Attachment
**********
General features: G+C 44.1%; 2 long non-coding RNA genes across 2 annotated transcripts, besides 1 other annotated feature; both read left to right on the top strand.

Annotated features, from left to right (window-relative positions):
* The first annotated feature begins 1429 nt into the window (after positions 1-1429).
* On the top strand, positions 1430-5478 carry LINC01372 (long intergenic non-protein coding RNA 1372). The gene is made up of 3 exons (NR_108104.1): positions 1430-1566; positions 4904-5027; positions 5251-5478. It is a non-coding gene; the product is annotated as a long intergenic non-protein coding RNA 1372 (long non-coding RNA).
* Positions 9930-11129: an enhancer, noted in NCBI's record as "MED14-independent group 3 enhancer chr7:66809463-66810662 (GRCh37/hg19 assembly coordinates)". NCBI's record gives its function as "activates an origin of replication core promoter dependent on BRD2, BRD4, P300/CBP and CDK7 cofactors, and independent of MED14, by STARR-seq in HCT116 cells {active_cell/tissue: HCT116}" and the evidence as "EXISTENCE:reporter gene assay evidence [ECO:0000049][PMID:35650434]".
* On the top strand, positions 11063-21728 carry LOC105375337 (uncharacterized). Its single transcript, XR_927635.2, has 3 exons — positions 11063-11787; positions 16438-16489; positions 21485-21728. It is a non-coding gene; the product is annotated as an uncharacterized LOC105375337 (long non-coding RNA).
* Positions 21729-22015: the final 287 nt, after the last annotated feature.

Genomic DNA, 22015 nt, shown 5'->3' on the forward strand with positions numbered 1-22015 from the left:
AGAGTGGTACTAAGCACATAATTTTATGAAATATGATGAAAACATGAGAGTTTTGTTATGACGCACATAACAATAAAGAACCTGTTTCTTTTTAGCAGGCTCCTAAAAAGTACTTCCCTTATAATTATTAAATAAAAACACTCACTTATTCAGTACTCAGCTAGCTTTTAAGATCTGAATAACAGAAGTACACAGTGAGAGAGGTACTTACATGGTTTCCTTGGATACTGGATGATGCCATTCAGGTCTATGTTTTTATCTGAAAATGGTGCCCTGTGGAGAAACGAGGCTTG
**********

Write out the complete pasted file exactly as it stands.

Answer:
General features: G+C 44.1%; 2 long non-coding RNA genes across 2 annotated transcripts, besides 1 other annotated feature; both read left to right on the top strand.

Annotated features, from left to right (window-relative positions):
* The first annotated feature begins 1429 nt into the window (after positions 1-1429).
* On the top strand, positions 1430-5478 carry LINC01372 (long intergenic non-protein coding RNA 1372). The gene is made up of 3 exons (NR_108104.1): positions 1430-1566; positions 4904-5027; positions 5251-5478. It is a non-coding gene; the product is annotated as a long intergenic non-protein coding RNA 1372 (long non-coding RNA).
* Positions 9930-11129: an enhancer, noted in NCBI's record as "MED14-independent group 3 enhancer chr7:66809463-66810662 (GRCh37/hg19 assembly coordinates)". NCBI's record gives its function as "activates an origin of replication core promoter dependent on BRD2, BRD4, P300/CBP and CDK7 cofactors, and independent of MED14, by STARR-seq in HCT116 cells {active_cell/tissue: HCT116}" and the evidence as "EXISTENCE:reporter gene assay evidence [ECO:0000049][PMID:35650434]".
* On the top strand, positions 11063-21728 carry LOC105375337 (uncharacterized). Its single transcript, XR_927635.2, has 3 exons — positions 11063-11787; positions 16438-16489; positions 21485-21728. It is a non-coding gene; the product is annotated as an uncharacterized LOC105375337 (long non-coding RNA).
* Positions 21729-22015: the final 287 nt, after the last annotated feature.

Genomic DNA, 22015 nt, shown 5'->3' on the forward strand with positions numbered 1-22015 from the left:
AGAGTGGTACTAAGCACATAATTTTATGAAATATGATGAAAACATGAGAGTTTTGTTATGACGCACATAACAATAAAGAACCTGTTTCTTTTTAGCAGGCTCCTAAAAAGTACTTCCCTTATAATTATTAAATAAAAACACTCACTTATTCAGTACTCAGCTAGCTTTTAAGATCTGAATAACAGAAGTACACAGTGAGAGAGGTACTTACATGGTTTCCTTGGATACTGGATGATGCCATTCAGGTCTATGTTTTTATCTGAAAATGGTGCCCTGTGGAGAAACGAGGCTTG